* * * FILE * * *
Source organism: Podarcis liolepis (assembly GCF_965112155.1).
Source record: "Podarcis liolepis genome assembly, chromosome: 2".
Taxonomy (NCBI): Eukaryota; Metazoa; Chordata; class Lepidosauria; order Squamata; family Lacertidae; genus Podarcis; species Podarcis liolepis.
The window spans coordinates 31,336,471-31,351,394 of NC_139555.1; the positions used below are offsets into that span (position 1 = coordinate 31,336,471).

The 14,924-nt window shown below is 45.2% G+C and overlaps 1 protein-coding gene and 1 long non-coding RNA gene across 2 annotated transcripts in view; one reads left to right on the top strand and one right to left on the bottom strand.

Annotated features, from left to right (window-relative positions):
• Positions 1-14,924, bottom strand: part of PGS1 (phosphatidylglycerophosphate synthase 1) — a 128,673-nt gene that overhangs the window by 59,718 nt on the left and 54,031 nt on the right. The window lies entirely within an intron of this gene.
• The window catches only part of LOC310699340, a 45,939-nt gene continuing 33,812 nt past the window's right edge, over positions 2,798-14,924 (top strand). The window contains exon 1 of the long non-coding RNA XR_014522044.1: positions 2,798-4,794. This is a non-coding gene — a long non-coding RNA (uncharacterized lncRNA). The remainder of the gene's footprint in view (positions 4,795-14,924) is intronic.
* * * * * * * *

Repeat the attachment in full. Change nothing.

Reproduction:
Source organism: Podarcis liolepis (assembly GCF_965112155.1).
Source record: "Podarcis liolepis genome assembly, chromosome: 2".
Taxonomy (NCBI): Eukaryota; Metazoa; Chordata; class Lepidosauria; order Squamata; family Lacertidae; genus Podarcis; species Podarcis liolepis.
The window spans coordinates 31,336,471-31,351,394 of NC_139555.1; the positions used below are offsets into that span (position 1 = coordinate 31,336,471).

The 14,924-nt window shown below is 45.2% G+C and overlaps 1 protein-coding gene and 1 long non-coding RNA gene across 2 annotated transcripts in view; one reads left to right on the top strand and one right to left on the bottom strand.

Annotated features, from left to right (window-relative positions):
• Positions 1-14,924, bottom strand: part of PGS1 (phosphatidylglycerophosphate synthase 1) — a 128,673-nt gene that overhangs the window by 59,718 nt on the left and 54,031 nt on the right. The window lies entirely within an intron of this gene.
• The window catches only part of LOC310699340, a 45,939-nt gene continuing 33,812 nt past the window's right edge, over positions 2,798-14,924 (top strand). The window contains exon 1 of the long non-coding RNA XR_014522044.1: positions 2,798-4,794. This is a non-coding gene — a long non-coding RNA (uncharacterized lncRNA). The remainder of the gene's footprint in view (positions 4,795-14,924) is intronic.